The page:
4. GROWING ARMS AND LEGS
The next day, I started writing. As I researched more, I found there was a U.S. show called Barnaby Jones. Oh well, how about Barnaby, um, Brown! It’s a good-old common surname! I can play with that and call him BB. The characters started to develop. Marsha is head-strong, petite and girly but into her martial arts. Jack is cocky, cheeky but loyal. Polly is a goth or grunge. She has issues. She could possibly be bipolar. She could have much darkness in her future if she gets her hands on this power. She should be dominant, like Rosa from Brooklyn-nine-Nine. It’ll take a lot to crack her shell. Barnaby is stoic. Logical. Central characters don’t have to be fun. Look at Luke Skywalker. He’s a pretty whiny teenager and then a pretty dull, but brave, twenty-something. Nothing like Mark Hamill’s personality, which I could only aspire to be. It was lovely to see some of that personality shine through in The Last Jedi. That’s okay, contrast and juxtaposition are good. They can't all be Han Solo.
As I made my way through the story, more stuff came to light as the characters developed. New ideas sprung up. The thing is, they’ve continued to do that through the course of writing four novels and I’ve subsequently gone back and changed things in the series. Even the prologue of book one was added after book four was finished. As I started to do audio versions of book one, I realised that Uncle Finch’s character should not be a bumbling one, but rather an intense one. A stark contrast to the bumbling professor Peter Lansdowne who had not initially been seen with Mathias until the end of book two. As I placed them in the prologue of book one, two bumblers didn’t make sense. So Finch went from being Nigel Bruce’s Watson to Basil Rathbone’s Sherlock.
I make no effort to hide the fact that I want Barnaby to end up on the big screen. It is written with that in mind. Therefore, my commitment to getting the story right first time is essential. This is an EPIC journey, covering all the elements that Lucas used so successfully, whilst allowing myself the luxury of being able to run across all the popular genres. The framework of five books was laid down.
5. A smooth delivery
Having written four and the finer details of five worked out, in fact, the writing of book five is well underway, I felt the time was finally right to launch book one, to be closely followed by book two. I have enough money saved to self-publish, with professional editing and cover illustrations. I have employed a fantastic agency to help me self-publish, showing the tools to use, good PR techniques and how to embrace social media. POZA Publishing is giving me all the guidance I need.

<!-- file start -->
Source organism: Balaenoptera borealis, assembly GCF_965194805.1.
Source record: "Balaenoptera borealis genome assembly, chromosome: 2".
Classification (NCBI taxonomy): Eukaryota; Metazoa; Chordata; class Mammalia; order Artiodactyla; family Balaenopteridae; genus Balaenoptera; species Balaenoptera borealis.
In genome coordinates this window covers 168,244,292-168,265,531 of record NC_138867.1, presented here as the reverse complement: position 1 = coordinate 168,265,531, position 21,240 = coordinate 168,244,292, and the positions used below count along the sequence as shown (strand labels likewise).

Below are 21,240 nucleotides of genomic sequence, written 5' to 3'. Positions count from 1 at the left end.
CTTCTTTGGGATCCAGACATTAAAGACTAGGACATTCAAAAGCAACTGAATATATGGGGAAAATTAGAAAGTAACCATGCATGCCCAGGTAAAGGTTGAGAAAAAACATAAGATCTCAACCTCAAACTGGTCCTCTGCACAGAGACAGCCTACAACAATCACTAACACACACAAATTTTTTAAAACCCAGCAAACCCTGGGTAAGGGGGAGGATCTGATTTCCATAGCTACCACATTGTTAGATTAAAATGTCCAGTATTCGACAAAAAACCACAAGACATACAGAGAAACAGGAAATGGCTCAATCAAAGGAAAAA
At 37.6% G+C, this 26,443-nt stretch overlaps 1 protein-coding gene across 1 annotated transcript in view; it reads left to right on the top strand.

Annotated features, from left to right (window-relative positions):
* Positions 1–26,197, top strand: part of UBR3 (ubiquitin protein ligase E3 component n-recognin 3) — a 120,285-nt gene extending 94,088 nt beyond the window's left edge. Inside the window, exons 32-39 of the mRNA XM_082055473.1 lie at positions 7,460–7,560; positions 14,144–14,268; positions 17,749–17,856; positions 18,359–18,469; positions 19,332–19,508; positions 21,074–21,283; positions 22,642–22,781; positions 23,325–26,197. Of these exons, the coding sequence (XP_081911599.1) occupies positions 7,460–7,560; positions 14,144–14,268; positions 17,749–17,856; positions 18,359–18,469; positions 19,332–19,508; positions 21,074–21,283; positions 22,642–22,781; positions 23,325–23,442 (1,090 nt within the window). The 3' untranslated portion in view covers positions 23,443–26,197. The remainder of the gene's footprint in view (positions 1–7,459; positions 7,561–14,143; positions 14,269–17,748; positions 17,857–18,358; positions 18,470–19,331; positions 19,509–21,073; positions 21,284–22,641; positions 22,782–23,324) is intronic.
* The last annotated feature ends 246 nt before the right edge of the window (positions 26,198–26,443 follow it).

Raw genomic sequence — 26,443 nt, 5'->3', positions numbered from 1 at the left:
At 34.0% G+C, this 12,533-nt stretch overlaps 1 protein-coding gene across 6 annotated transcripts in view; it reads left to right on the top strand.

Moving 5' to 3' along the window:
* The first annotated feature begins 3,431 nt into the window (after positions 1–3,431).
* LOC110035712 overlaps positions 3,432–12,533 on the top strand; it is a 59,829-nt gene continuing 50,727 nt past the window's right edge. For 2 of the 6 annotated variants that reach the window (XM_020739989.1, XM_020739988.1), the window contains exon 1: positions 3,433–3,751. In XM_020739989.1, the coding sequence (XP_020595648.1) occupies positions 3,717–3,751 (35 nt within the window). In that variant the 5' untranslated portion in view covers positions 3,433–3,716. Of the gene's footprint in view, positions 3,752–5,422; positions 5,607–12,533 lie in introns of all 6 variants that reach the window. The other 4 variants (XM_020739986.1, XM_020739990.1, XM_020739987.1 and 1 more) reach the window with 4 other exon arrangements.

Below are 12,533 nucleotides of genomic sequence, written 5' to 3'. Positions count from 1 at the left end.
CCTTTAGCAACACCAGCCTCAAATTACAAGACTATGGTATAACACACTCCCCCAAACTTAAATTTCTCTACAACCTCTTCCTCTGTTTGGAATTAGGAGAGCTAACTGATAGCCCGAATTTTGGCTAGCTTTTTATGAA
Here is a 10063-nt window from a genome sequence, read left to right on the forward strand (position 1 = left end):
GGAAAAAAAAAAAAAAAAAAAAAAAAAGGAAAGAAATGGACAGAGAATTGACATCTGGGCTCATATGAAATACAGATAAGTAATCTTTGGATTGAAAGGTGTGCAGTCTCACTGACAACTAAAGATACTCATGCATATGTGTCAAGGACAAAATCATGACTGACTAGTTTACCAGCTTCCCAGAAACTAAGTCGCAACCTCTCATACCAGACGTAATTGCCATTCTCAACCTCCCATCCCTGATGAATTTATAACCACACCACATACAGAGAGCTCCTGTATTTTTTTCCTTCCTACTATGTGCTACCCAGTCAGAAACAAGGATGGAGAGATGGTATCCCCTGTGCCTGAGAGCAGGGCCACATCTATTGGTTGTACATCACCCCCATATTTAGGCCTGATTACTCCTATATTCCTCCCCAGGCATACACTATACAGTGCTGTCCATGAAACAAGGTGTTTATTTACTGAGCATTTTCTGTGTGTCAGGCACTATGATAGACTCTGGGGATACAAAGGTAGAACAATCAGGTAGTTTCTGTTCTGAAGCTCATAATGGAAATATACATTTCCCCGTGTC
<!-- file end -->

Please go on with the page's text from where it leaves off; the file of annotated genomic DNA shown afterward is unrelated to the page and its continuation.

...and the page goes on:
Writing Barnaby has been a journey in itself. His story has been written in Hong Kong, Singapore, Cambodia, Viet Nam, Australia, the U.K., Canada, Malaysia, Indonesia and India. Experiencing it all in-situ offered enormous influence to the places, the situations and the characters in the books, particularly book four.
6. parenthood and wisdom
Now, in this new world of virus, lockdowns and white supremacy, we need guidance and escapism. We need our young to be raised to understand the intricacies of human nature and to respect that. But this series isn’t just for kids. It’s really twelve plus, although my kids have been enjoying most of it since they were nine. In the character of Darius Dent, I have created someone who wasn’t really born psychotic. He’s been nurtured through poor parenting and his abhorrence at the human race, much preferring the animal kingdom. There is much in alignment with Hitler, being a vegetarian dog-lover, but unlike Adolf, there is the potential of redemption. It keeps him partially likeable. We hold out hope for him. Can he be turned by love? It’s what we want for our race. Look at what Gandhi achieved by renouncing violence in all its forms. It’s another fundamental part of the story. I believe the values in the pages are true and righteous. At my age, I have seen and read enough to see how we fail and how we succeed. What drives people and what stops them. I simply could not have written these books when I was fourteen or thirty or even forty! The only thing I regret is not writing others earlier.
I think escaping normality briefly is such a remedy for the soul. There are countless fiction writers out there, almost as much as there are budding guitarist and singers, but they all have something for you. A world, or worlds, that came out of their heads. It is one of the most enviable aspects of the human condition that we can plan ahead and create. It is what separates us from all others, making us truly unique in history. Our biggest failure is not to learn from history. Nobody craves a dystopian future. Humans are on a journey. We won’t rest until utopia is reached, otherwise let’s stop all of this and go back to our mud huts. Above all, our greatest trait is tolerance. If we can just balance that and our basic survival instinct, we will have something we can truly be proud of. This is the core message at the heart of the Barnaby novels. Balance achieving peace.
So from the gutters of Edinburgh to the beaches of the South China Sea, I’ve been on a journey. One of learning, waiting, crafting, hoping to inspire but ultimately entertain and leave behind a legacy of love-embracing thought. Remember, you only live once. Plan, create and enjoy.
Love and peace,